Ag gag legislation is on the rise across Canada
Par Michaël Lessard, avocat et Mme Sangitha Jeyaseelan, student at the Faculty of Law at the University of Montreal
What are “ag-gag laws”? They are laws that prevent journalists and activists from accessing agricultural facilities without authorization by levying heavy fines or imprisonment for such actions. By preventing outsider’s access, experts say that ag-gag laws may limit public awareness of ongoing animal cruelty and keep people in the dark about the conditions in which animals are kept. Activists suggest that bill C-205 is ag-gag legislation, but does the bill fit the bill?
Sponsored by John Barlow, a conservative member of Parliament from Alberta, Bill C-205 is supported by all parties save the Liberals. It has mostly flown under the radar being mentioned only on some niche sites used by farmers or activists. It is surprising that a bill with such potential for controversy has been the subject of minimal public discourse.
Bill C-205: biosecurity risk or gag law?
Bill C-205 proposes to add to the Health of Animals Act the following section:
9.1 No person shall, without lawful authority or excuse, enter a building or other enclosed place in which animals are kept knowing that or being reckless as to whether entering such a place could result in the exposure of the animals to a disease or toxic substance that is capable of affecting or contaminating them.
The goal of the bill would be to enable prosecution of individual if they are proven to have trespassed, yet some ambiguity remains as to whether the current version requires proof of intent. The bill covers objectively low risk behavior such as citizen surveillance of the proper treatment of animals within agricultural installations and aims to deter the practice. In the past, such actions have uncovered cruel treatment so shocking that charges were brought up against the perpetrators.
What of the foundational premise of Bill C-205? The proposed amendment has been justified by its proponents as a necessary measure to protect animal health; however, there is no consensus on the subject. As mentioned by Dr. Jaspinder Komal, the chief veterinary officer of Canada, “the level of risk that will be induced by trespassers would be very minimal, because in order to have a risk from a disease perspective, you have to have continuous and prolonged contact with the animals, as that’s how diseases are spread”. He added that “breach in biosecurity can be caused by anybody—a farm worker or a trespasser or anybody else—and with this kind of activity, the risk of disease is more on the lower side of the ledger. That’s why it is a little bit difficult to see the Health of Animals Act as the right act for this bill to amend.” Some MPs emphasized the deterrent value of the provisions. Yet in committee, Dr Mary-Jane Ireland the Executive Director, Animal Health Directorate of Health Products and Food Branch, Health Canada, stated that “CFIA [Canadian Food Inspection Agency] staff have neither the legal authority nor the training to perform as peace officers, which would be required with this bill. Nor is the CFIA structured, in fact, in a manner that would allow for the timely response to trespassing incidents.”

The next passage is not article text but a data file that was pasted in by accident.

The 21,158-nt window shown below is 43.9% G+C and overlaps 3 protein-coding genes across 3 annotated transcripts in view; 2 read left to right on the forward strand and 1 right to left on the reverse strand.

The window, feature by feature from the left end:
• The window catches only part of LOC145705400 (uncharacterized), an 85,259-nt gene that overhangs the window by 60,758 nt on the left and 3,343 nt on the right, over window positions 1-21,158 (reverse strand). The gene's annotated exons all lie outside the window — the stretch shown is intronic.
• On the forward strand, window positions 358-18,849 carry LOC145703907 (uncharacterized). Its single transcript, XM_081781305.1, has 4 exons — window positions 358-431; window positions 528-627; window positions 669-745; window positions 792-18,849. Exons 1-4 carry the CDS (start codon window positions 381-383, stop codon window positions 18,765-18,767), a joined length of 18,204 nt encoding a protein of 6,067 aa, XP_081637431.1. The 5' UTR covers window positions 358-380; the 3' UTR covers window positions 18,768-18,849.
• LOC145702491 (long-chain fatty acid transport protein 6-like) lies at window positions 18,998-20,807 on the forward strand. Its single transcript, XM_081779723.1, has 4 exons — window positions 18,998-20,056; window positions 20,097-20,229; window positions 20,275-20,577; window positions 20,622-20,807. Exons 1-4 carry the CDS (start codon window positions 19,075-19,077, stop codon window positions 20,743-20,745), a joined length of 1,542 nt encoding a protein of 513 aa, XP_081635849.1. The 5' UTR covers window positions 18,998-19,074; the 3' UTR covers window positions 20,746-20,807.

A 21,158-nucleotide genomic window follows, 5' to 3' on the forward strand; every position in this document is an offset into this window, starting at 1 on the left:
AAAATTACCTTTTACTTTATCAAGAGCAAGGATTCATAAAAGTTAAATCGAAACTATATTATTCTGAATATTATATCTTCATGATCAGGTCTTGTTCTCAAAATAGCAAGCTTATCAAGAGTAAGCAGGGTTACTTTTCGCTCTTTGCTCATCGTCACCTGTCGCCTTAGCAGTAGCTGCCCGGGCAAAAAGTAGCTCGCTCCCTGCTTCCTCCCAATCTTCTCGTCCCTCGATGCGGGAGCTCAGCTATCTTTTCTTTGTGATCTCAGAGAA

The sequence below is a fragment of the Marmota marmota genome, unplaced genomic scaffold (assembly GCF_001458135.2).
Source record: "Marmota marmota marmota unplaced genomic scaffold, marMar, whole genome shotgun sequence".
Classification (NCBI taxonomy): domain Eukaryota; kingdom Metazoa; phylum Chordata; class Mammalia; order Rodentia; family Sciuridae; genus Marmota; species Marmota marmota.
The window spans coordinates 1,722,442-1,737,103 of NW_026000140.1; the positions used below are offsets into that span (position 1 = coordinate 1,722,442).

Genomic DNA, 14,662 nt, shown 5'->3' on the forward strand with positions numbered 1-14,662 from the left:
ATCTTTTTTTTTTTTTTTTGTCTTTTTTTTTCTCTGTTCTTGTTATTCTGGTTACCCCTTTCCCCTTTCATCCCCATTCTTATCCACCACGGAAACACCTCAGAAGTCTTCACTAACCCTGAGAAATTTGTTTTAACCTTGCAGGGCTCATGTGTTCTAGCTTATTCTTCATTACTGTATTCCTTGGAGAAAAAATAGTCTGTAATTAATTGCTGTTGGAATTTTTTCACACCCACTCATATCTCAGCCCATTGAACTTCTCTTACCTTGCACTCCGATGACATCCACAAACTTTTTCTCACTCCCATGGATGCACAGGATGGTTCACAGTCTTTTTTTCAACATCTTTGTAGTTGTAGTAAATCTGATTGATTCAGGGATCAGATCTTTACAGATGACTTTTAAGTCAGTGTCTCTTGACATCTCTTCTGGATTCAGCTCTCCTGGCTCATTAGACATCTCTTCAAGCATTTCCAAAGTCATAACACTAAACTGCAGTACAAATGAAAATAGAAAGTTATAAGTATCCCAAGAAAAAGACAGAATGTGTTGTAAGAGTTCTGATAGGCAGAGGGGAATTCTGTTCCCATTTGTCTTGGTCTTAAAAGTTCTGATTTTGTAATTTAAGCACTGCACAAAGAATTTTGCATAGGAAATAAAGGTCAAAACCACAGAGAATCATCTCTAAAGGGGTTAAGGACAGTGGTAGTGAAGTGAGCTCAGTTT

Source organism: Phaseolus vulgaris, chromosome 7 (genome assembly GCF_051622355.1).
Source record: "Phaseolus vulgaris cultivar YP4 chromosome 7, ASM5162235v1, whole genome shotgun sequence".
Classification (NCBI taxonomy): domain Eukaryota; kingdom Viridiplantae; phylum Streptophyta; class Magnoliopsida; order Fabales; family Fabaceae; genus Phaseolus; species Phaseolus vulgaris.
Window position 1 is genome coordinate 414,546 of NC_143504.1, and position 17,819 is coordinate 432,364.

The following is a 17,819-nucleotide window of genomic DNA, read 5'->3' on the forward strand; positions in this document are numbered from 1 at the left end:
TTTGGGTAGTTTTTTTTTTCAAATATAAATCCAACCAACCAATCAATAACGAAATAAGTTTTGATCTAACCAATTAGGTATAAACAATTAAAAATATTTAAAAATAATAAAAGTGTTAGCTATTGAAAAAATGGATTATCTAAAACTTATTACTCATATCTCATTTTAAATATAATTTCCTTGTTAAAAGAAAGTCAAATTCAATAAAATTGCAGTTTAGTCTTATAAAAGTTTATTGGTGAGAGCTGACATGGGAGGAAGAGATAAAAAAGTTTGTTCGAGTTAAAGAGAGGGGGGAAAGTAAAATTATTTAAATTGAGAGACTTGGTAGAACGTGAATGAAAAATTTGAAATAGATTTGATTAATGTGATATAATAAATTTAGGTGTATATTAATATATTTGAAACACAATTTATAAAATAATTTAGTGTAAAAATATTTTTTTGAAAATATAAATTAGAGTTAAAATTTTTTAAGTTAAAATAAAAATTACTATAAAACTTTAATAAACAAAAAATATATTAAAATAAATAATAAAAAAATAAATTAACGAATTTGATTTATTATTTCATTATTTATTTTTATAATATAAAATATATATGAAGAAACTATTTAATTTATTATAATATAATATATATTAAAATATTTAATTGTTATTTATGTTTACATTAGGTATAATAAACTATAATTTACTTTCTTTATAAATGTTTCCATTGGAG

Bill C-205 would restrict the pool of potential whistleblowers to workers with no background in animal activism or journalism. Activists warn that this bill could decrease reporting of animal cruelty and contribute to its perpetuation.
Ag-gag legislation across Canada
There are currently four provincial laws that can be described as ag-gag laws.
In Alberta, the Trespass Statutes (Protecting Law-Abiding Property Owners) Amendment Act received royal assent in 2019. It brands a person who obtained permission to enter under false pretenses, such as a journalist obtaining a job to report on the livestock living conditions, as having entered without permission. The law revokes the permission to enter provided by the employer due to the employee’s motives.
In Ontario, An Act to protect Ontario’s farms and farm animals from trespassers and other forms of interference and to prevent contamination of Ontario’s food supply received royal assent in 2020. Unlike in Alberta, this bill did not fly under the radar. In fact, Animal Justice, a national animal law organization, is contesting the constitutionality of the law “on the basis that these provisions unjustifiably restrict political expression and peaceful protest activities.” This critique of the bill was endorsed by over 40 Canadian legal scholars.
In Manitoba, The Animal Diseases Amendment Act received royal assent on the 20th of May 2021. Bill 62 was protested this spring. It restricts entry and protest in agricultural installations and prevents individuals from offering succor to transported animals under the guise of forbidding “interference”. However, interference is defined broadly and includes providing water to animals in trucks.
In Prince Edward Island, An Act to Amend the Animal Health Act and An Act to Amend the Animal Welfare Act have been characterized as ag-gag legislation. They both received royal assent on the 4th of December 2020. The changes wrought by these bills include steep fines for entering animal enclosures citing the biosecurity risk posed by such acts. However, as mentioned in committee, the risks involved are minimal, yet the possible fines range from $ 200 to $ 50 000 for individuals as well as the possibility of up to 6 months imprisonment.
The uptick in ag-gag legislation has many activists concerned about the effect of these laws on animal welfare. Now that these statutes have been adopted, activists will bring their fights to the courts. Will ag-gag legislations stand the test of the courts, will they be declared unconstitutional? This issue must be monitored closely.